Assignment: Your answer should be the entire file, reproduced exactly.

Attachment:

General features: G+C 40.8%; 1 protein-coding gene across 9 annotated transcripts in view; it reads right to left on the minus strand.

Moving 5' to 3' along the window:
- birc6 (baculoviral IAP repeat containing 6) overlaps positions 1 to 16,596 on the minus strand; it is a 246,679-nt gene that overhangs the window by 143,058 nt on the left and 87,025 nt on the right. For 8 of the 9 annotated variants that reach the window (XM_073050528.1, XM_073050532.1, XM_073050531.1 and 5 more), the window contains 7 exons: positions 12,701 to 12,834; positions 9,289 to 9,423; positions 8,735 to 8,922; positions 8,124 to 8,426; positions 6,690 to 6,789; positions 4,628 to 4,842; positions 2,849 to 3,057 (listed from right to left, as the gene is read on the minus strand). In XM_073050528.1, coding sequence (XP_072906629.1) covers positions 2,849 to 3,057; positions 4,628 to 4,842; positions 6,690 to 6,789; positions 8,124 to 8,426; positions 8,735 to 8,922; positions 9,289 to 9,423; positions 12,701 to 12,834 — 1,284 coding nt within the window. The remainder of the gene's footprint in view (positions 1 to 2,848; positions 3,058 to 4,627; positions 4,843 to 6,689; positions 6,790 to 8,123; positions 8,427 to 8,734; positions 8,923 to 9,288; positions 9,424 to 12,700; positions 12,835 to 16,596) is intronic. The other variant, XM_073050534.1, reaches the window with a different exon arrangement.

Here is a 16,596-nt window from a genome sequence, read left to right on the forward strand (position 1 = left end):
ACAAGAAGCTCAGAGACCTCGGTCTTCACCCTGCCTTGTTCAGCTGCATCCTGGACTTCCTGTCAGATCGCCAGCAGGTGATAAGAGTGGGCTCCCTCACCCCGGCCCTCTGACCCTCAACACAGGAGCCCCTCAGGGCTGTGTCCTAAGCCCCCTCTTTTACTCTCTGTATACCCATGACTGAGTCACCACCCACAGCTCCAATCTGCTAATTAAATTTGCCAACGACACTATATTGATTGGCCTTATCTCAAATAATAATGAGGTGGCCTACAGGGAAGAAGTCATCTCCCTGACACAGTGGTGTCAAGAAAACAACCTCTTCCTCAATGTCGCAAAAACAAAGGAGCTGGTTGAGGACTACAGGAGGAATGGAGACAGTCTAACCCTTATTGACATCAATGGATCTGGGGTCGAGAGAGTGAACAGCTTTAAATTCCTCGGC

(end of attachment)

General features: G+C 40.8%; 1 protein-coding gene across 9 annotated transcripts in view; it reads right to left on the minus strand.

Moving 5' to 3' along the window:
- birc6 (baculoviral IAP repeat containing 6) overlaps positions 1 to 16,596 on the minus strand; it is a 246,679-nt gene that overhangs the window by 143,058 nt on the left and 87,025 nt on the right. For 8 of the 9 annotated variants that reach the window (XM_073050528.1, XM_073050532.1, XM_073050531.1 and 5 more), the window contains 7 exons: positions 12,701 to 12,834; positions 9,289 to 9,423; positions 8,735 to 8,922; positions 8,124 to 8,426; positions 6,690 to 6,789; positions 4,628 to 4,842; positions 2,849 to 3,057 (listed from right to left, as the gene is read on the minus strand). In XM_073050528.1, coding sequence (XP_072906629.1) covers positions 2,849 to 3,057; positions 4,628 to 4,842; positions 6,690 to 6,789; positions 8,124 to 8,426; positions 8,735 to 8,922; positions 9,289 to 9,423; positions 12,701 to 12,834 — 1,284 coding nt within the window. The remainder of the gene's footprint in view (positions 1 to 2,848; positions 3,058 to 4,627; positions 4,843 to 6,689; positions 6,790 to 8,123; positions 8,427 to 8,734; positions 8,923 to 9,288; positions 9,424 to 12,700; positions 12,835 to 16,596) is intronic. The other variant, XM_073050534.1, reaches the window with a different exon arrangement.

Here is a 16,596-nt window from a genome sequence, read left to right on the forward strand (position 1 = left end):
ACAAGAAGCTCAGAGACCTCGGTCTTCACCCTGCCTTGTTCAGCTGCATCCTGGACTTCCTGTCAGATCGCCAGCAGGTGATAAGAGTGGGCTCCCTCACCCCGGCCCTCTGACCCTCAACACAGGAGCCCCTCAGGGCTGTGTCCTAAGCCCCCTCTTTTACTCTCTGTATACCCATGACTGAGTCACCACCCACAGCTCCAATCTGCTAATTAAATTTGCCAACGACACTATATTGATTGGCCTTATCTCAAATAATAATGAGGTGGCCTACAGGGAAGAAGTCATCTCCCTGACACAGTGGTGTCAAGAAAACAACCTCTTCCTCAATGTCGCAAAAACAAAGGAGCTGGTTGAGGACTACAGGAGGAATGGAGACAGTCTAACCCTTATTGACATCAATGGATCTGGGGTCGAGAGAGTGAACAGCTTTAAATTCCTCGGC